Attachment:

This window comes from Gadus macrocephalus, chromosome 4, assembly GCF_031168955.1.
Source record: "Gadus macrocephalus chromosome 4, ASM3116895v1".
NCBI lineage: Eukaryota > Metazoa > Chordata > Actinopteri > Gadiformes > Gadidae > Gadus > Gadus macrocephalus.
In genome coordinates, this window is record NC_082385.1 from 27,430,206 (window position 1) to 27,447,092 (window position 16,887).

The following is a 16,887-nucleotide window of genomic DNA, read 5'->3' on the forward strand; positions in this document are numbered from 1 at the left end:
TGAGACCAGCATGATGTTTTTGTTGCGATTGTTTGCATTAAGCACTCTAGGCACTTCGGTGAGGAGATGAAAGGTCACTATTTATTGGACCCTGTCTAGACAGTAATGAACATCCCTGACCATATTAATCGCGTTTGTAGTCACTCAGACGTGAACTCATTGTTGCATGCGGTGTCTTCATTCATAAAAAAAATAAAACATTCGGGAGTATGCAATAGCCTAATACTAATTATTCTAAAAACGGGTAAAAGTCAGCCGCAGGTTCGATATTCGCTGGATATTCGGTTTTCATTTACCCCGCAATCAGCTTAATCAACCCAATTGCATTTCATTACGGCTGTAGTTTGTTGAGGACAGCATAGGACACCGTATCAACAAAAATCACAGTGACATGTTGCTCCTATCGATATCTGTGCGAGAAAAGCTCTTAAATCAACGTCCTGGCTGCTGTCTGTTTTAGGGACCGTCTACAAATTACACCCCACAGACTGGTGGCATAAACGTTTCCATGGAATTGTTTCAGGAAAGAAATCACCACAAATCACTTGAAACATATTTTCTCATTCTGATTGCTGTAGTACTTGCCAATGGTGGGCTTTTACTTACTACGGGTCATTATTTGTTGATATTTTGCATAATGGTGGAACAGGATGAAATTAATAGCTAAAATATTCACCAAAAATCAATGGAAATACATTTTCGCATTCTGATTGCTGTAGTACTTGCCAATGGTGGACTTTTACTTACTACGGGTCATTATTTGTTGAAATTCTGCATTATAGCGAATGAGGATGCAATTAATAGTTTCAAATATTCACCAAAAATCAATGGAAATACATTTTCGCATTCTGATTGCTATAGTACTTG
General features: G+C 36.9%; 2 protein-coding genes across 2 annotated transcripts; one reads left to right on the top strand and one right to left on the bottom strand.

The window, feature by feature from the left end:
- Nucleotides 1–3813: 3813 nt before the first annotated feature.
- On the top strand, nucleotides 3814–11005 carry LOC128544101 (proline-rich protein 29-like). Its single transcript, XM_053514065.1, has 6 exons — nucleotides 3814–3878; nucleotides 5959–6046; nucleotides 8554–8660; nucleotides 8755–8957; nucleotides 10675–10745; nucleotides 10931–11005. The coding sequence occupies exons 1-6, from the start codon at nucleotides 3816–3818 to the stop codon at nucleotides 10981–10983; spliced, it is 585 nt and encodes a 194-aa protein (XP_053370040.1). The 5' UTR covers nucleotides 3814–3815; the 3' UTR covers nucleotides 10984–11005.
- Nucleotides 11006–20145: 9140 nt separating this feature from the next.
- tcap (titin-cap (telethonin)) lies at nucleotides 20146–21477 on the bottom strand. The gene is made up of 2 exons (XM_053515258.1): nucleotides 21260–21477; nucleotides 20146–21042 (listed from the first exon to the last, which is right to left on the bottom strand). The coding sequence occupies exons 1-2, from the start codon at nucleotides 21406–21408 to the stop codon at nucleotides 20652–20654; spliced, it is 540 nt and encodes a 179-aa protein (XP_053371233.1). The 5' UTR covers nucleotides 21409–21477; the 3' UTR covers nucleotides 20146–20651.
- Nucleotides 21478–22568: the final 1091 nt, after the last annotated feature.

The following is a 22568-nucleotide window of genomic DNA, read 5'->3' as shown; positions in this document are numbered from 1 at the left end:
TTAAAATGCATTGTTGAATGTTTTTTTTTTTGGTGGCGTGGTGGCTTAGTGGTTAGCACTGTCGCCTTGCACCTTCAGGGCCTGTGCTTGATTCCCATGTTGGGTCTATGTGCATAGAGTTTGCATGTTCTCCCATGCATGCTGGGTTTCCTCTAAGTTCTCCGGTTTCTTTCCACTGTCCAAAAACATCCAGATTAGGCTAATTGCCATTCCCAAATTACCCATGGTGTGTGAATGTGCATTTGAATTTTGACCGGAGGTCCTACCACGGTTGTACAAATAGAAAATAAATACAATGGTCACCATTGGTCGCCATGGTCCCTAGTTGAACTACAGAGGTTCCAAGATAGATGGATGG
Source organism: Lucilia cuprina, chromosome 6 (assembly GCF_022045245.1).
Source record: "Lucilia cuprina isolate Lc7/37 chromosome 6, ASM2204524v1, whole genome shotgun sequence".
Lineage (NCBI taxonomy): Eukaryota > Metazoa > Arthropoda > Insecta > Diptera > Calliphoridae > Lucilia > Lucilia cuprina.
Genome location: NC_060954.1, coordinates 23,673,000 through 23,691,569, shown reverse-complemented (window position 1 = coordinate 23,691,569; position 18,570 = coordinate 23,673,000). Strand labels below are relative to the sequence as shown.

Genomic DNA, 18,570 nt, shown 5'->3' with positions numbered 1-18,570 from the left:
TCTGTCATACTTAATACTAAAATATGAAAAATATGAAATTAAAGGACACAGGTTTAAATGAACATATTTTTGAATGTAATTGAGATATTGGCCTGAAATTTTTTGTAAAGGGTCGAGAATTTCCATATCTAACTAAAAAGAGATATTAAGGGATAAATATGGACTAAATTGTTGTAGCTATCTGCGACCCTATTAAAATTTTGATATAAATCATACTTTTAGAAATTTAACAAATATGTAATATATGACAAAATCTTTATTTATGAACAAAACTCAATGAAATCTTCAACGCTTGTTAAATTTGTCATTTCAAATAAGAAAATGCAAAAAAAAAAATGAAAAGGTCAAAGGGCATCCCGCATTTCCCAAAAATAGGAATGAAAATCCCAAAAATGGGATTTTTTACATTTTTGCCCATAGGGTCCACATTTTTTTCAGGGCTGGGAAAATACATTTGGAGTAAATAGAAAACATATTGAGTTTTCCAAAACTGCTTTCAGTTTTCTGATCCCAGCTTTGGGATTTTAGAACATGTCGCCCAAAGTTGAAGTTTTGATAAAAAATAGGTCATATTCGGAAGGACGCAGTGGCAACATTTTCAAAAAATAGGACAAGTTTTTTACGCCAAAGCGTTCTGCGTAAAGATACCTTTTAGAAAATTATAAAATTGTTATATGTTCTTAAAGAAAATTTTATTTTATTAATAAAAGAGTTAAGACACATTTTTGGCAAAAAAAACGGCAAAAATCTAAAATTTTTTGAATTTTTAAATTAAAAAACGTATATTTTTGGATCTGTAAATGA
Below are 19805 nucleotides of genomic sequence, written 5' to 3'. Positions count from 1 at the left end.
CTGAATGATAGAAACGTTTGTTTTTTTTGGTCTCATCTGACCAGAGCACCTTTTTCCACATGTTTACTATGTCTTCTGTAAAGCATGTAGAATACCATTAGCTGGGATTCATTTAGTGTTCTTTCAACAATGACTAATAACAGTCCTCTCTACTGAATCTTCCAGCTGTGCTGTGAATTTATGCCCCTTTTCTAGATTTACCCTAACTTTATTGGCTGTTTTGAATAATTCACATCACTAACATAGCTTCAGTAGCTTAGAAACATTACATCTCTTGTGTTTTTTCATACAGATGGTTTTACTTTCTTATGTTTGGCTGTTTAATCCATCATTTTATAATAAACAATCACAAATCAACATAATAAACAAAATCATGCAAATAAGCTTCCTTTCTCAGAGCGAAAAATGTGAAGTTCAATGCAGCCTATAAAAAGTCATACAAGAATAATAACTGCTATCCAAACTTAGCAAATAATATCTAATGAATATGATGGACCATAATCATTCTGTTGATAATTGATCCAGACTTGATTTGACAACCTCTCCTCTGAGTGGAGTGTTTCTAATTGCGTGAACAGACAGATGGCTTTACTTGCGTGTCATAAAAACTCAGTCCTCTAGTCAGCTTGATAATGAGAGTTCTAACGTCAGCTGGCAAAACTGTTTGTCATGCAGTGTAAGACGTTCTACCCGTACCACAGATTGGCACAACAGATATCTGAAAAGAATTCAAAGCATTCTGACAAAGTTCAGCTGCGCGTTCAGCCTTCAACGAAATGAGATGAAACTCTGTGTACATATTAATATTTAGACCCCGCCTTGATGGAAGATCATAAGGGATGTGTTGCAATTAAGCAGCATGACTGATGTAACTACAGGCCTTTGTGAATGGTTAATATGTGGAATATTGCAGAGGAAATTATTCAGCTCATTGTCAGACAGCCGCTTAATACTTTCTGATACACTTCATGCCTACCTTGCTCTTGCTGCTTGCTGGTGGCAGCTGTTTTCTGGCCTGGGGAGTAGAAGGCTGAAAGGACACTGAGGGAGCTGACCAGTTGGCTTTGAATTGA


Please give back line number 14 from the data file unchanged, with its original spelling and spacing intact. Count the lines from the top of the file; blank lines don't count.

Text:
The following is a 22568-nucleotide window of genomic DNA, read 5'->3' as shown; positions in this document are numbered from 1 at the left end: